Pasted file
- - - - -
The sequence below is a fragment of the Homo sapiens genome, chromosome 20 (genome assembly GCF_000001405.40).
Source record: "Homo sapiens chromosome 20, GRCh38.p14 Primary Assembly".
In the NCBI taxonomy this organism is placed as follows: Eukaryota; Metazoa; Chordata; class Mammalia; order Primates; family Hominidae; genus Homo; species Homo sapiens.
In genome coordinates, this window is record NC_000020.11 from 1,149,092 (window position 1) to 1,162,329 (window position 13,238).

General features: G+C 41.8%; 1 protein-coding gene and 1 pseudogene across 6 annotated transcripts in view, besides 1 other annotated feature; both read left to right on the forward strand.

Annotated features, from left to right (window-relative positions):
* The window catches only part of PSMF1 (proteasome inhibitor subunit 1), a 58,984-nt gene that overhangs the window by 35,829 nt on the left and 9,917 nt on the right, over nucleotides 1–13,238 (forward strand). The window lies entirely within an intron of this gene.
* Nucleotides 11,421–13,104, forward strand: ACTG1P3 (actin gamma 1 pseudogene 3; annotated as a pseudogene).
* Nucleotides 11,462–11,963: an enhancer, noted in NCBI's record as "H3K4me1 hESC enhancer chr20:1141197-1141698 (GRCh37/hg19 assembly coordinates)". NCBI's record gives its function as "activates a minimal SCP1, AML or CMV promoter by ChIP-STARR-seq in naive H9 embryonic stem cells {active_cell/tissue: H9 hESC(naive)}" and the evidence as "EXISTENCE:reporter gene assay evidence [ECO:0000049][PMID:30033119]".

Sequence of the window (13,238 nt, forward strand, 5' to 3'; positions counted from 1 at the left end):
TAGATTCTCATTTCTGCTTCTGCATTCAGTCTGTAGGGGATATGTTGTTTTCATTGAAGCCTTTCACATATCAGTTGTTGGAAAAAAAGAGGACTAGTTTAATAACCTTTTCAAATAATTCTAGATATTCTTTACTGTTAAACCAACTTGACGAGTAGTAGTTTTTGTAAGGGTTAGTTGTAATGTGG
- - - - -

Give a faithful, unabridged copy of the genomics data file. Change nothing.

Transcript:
The sequence below is a fragment of the Homo sapiens genome, chromosome 20 (genome assembly GCF_000001405.40).
Source record: "Homo sapiens chromosome 20, GRCh38.p14 Primary Assembly".
In the NCBI taxonomy this organism is placed as follows: Eukaryota; Metazoa; Chordata; class Mammalia; order Primates; family Hominidae; genus Homo; species Homo sapiens.
In genome coordinates, this window is record NC_000020.11 from 1,149,092 (window position 1) to 1,162,329 (window position 13,238).

General features: G+C 41.8%; 1 protein-coding gene and 1 pseudogene across 6 annotated transcripts in view, besides 1 other annotated feature; both read left to right on the forward strand.

Annotated features, from left to right (window-relative positions):
* The window catches only part of PSMF1 (proteasome inhibitor subunit 1), a 58,984-nt gene that overhangs the window by 35,829 nt on the left and 9,917 nt on the right, over nucleotides 1–13,238 (forward strand). The window lies entirely within an intron of this gene.
* Nucleotides 11,421–13,104, forward strand: ACTG1P3 (actin gamma 1 pseudogene 3; annotated as a pseudogene).
* Nucleotides 11,462–11,963: an enhancer, noted in NCBI's record as "H3K4me1 hESC enhancer chr20:1141197-1141698 (GRCh37/hg19 assembly coordinates)". NCBI's record gives its function as "activates a minimal SCP1, AML or CMV promoter by ChIP-STARR-seq in naive H9 embryonic stem cells {active_cell/tissue: H9 hESC(naive)}" and the evidence as "EXISTENCE:reporter gene assay evidence [ECO:0000049][PMID:30033119]".

Sequence of the window (13,238 nt, forward strand, 5' to 3'; positions counted from 1 at the left end):
TAGATTCTCATTTCTGCTTCTGCATTCAGTCTGTAGGGGATATGTTGTTTTCATTGAAGCCTTTCACATATCAGTTGTTGGAAAAAAAGAGGACTAGTTTAATAACCTTTTCAAATAATTCTAGATATTCTTTACTGTTAAACCAACTTGACGAGTAGTAGTTTTTGTAAGGGTTAGTTGTAATGTGG